Día de los Muertos

We are seeing more and more about the mysterious Día de los Muertos every year around Halloween, but many people are still “in the dark” about what it is for and what is represents. I’m here to settle a few of those uncertainties!

When, where and who?

Día de los Muertos, or Day of the Dead, is a two-day festival originally from Mexico held on November 1st and 2nd. On these days two Catholic holidays are also celebrated – All Saints Day and All Souls Day. The festival has expanded significantly and is held not just in Mexico, but also in many Latin American countries, as well as among Latin American communities in other countries, and has even more recently spread to being recognised in non-Spanish speaking countries, such as the UK.

What is it all about?

Día de los Muertos is all about honouring the dead through a series of entertainment and lively celebrations. The deceased are seen to be insulted by mourning and sadness and they prefer their loved ones to celebrate their lives. Their philosophy is that death is simply a natural continuum of life and that on this special day the deceased should be awoken from the eternal sleep and brought back to the community so that they can share experiences with the people they spent their life with.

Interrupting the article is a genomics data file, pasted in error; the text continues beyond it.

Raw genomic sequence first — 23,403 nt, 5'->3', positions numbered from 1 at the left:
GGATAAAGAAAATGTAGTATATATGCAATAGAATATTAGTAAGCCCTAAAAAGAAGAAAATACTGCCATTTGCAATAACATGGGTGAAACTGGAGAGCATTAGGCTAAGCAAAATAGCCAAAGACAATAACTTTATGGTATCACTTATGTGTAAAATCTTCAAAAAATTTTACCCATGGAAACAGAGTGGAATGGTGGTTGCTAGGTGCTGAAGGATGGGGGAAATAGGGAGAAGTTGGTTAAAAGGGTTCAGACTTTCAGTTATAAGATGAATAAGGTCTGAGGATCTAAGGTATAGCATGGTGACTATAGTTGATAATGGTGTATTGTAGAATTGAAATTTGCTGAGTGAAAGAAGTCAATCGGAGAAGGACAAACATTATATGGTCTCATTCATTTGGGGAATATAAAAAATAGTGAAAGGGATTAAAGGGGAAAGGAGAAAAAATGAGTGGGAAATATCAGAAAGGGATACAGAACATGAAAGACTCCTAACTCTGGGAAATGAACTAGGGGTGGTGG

How did it start and why is it not originally celebrated in the US and Canada? 

Día de los Muertos is a combination of Aztec and Catholic rituals and it brought about by the Spanish conquistadores. It if often thought that the reason why Día de los Muertos is not traditionally celebrated in countries such as the USA and Canada is because they were colonised by Protestants, whereas Latin America was colonised by Catholics and thus the influences were very different. All Saints Day is a holiday that is recognised by Catholics and the Spanish colonisation approach was significantly different from that of the British.

Why the skulls and masks?

Half decorated masks represent the duality of human beauty vs. death – the flesh has disappeared but the cultural significance has not. Likewise, people dress up wearing shells and noisemakers on their clothes. The shells are said to wake up the dead and keep them close to the people who are celebrating their lives during the festival. Furthermore, it is important for music to be played, for the families of the lost loved ones to clean and decorate their graves and for the dead to be honoured with ofrendas, which could be anything from flowers and candles to food and personal belongings. Esqueletos and calaveras (skeletons and skulls), candied sweets, parades and masked dolls are just another part of this sea of celebration and entertainment.

What is commonly misunderstood?

November 1st is actually called “Día de los Inocentes” and is a day for respecting and celebrating the lives of children who have died. On this day the graves are covered in white orchids to represent innocence and naivety. November 2nd is “Día de los Muertos” which is the day to respect adults who have died. Graves are decorated with bright orange colours and marigolds. There are many places to enjoy Día de los Muertos celebrations in the UK as it becomes more of “a thing”, so don’t miss out on this cultural event and no doubt, a chance to practice your Spanish!

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